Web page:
Sea Stories in Stone
Benjamin Fenley (1826-1854) - Eastern cemetery, Portland
President Polkís annual address to Congress, December 5th, 1848, officially confirmed the wide spread rumors of incredible California gold strikes. By the end of 1849, an 35,000 fortune hunters sailed into San Franciscoís harbor. Many had made the voyage on Maine-built ships.
The tiny port of Blue Hill, Maine, built only one Gold Rush vessel. Launched two months earlier as a schooner, the 132 ton brig Quadratus sailed for San Francisco in November, 1849. Her conversion to square sails had been necessary to safely carry her cargo of lumber, as well as her crew and six passengers, around Cape Horn (one of the seasí most challenging and dangerous routes) to the gold fields of California in 165 days. She never sailed back to Maine. Returned to her original rigging, the schooner Quadratus entered the coastal trade and carried cargoes of coal, lumber and produce (mostly between Oregon and California) until she wrecked at Coos Bay off of Oregon in June, 1856.
Meanwhile, Benjamin Fenley, a 24 year old resident of Portland, traveled to the Bath Customs House to apply for his Seamanís Protection Certificate on August 14, 1849. Had Benjamin caught the gold rush fever that was sweeping the nation that fateful year? Unfortunately, we do not know how or when he traveled west, but within one week of his application date, no less than three brigs sailed from Bath bound for San Francisco.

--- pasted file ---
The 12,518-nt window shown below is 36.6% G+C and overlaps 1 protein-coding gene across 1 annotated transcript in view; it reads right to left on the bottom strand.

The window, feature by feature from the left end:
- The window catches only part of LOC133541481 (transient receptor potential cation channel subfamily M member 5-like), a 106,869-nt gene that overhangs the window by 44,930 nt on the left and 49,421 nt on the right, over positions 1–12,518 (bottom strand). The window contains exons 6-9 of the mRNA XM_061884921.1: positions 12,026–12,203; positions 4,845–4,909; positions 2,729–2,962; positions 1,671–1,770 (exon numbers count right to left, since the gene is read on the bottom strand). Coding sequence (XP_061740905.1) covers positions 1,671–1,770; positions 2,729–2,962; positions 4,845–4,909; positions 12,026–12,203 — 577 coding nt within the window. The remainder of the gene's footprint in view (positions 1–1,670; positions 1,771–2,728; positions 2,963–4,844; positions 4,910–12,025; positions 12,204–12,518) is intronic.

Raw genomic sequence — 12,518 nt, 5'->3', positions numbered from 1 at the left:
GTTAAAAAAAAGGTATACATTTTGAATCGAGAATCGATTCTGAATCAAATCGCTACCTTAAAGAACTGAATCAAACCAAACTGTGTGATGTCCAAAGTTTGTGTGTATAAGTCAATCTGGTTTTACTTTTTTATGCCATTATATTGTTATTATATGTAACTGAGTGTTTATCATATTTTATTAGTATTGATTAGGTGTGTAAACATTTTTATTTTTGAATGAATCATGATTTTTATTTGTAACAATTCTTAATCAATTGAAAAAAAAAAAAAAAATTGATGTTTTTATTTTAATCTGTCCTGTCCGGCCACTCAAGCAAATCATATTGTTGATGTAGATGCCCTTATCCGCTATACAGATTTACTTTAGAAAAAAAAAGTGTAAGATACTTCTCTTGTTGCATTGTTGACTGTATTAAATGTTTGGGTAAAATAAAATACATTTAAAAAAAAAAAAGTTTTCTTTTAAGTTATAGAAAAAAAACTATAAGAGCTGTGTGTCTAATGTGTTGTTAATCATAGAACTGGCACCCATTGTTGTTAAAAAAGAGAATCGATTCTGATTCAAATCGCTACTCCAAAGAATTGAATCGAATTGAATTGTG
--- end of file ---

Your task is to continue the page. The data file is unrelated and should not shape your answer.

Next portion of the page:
By 1854, he was 28 years old and captain of the schooner Quadratus. His death at sea, while on passage to San Francisco in September of that year, is memorialized on a badly eroded gravestone next to his motherís marker in Portlandís Eastern Cemetery.
Sources: NARA records; US Census: 1850;,San Francisco: Port of Gold, The Old WestBath Registrations and Enrollments; The Key to the Goodman Encyclopedia, MMM Captain's Index; Eastern Cememtery recrords; Huntington Library
NEXT: Hiram Sinnett (1826-1860)
|Return to Sea Stories in Stone Main Page||Return to Boneyard Art Home|